Time as it could be measured in artificial living systems

Conference Date
2017
Location
Lyon, France
ISBN
978-0-262-34633-7
Date Published
September 2017
Conference Date: 2017, Vol. 14, Pages 360-367.
(doi: 10.7551/ecal_a_061)
© 2017 Massachusetts Institute of Technology Published under a Creative Commons Attribution 4.0 International (CC BY 4.0) license
Article PDF (764.09 KB)
Abstract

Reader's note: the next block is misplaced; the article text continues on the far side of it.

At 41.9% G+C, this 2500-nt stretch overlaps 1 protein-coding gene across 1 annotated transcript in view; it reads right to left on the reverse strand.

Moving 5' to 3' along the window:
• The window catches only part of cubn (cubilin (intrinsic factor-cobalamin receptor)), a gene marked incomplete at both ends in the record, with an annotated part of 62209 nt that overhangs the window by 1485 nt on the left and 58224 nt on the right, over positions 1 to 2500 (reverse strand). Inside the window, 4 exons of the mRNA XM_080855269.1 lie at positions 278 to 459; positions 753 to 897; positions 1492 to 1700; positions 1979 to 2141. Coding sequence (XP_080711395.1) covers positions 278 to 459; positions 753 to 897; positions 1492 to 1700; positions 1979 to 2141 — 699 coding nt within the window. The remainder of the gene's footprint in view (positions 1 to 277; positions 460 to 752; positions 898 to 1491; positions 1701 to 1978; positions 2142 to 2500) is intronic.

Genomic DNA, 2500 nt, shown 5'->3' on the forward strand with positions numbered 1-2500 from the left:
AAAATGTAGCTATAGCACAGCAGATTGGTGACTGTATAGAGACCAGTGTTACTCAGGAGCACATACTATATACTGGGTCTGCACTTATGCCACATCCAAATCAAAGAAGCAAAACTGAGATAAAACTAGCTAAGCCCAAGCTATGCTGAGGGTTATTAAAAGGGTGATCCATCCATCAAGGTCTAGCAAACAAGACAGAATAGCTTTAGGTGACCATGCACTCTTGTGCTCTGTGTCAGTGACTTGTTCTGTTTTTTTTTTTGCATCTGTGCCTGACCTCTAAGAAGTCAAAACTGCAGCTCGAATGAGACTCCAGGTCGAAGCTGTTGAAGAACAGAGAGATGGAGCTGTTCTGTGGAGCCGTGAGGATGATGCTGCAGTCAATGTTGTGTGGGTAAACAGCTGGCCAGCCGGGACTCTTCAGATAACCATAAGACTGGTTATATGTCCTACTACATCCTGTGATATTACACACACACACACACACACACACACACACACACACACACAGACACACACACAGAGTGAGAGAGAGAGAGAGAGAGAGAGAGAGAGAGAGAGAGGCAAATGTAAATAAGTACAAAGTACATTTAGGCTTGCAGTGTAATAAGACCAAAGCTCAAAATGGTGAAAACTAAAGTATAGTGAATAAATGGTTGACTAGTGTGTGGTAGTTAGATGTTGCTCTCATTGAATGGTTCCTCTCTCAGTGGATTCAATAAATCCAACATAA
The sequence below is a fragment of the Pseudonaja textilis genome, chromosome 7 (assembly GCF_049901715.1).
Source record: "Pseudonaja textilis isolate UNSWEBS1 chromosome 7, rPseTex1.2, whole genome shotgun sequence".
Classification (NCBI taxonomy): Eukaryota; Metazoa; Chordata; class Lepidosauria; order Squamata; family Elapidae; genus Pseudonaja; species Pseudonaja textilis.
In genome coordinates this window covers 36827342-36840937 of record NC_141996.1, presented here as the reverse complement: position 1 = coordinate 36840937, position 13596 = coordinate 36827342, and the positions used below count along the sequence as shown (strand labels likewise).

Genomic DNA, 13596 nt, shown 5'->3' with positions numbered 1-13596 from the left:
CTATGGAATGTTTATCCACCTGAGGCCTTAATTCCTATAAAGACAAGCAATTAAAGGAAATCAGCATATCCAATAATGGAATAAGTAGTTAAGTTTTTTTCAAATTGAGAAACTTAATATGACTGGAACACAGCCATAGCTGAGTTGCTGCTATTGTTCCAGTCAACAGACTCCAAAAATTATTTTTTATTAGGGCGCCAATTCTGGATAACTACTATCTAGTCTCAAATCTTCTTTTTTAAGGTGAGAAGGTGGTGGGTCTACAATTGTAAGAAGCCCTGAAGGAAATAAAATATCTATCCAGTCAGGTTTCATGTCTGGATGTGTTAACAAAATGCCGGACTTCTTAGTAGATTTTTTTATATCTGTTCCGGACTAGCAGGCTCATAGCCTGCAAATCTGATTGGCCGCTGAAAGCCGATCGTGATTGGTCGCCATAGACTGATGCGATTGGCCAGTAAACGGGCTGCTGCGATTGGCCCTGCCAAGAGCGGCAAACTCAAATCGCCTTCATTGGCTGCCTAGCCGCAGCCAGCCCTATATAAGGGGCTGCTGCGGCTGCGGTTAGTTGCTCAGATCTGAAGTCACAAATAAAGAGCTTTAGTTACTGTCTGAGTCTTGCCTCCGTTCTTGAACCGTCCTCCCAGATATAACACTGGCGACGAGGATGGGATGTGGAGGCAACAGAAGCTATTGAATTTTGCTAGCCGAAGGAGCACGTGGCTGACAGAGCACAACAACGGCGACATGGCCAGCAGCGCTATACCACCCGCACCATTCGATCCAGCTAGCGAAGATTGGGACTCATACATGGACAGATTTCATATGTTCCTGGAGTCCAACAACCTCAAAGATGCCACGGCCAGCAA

Being able to measure time, whether directly or indirectly, is a significant advantage for an organism. It permits it to predict regular events, and prepare for them on time. Thus, clocks are ubiquitous in biology. In the present paper, we consider the most minimal abstract pure clocks and investigate their characteristics with respect to their ability to measure time. Amongst other, we find fundamentally diametral clock characteristics, such as oscillatory behaviour for local time measurement or decay-based clocks measuring time periods in scales global to the problem. We include also cascades of independent clocks (“clock bags”) and composite clocks with controlled dependency; the latter show various regimes of markedly different dynamics.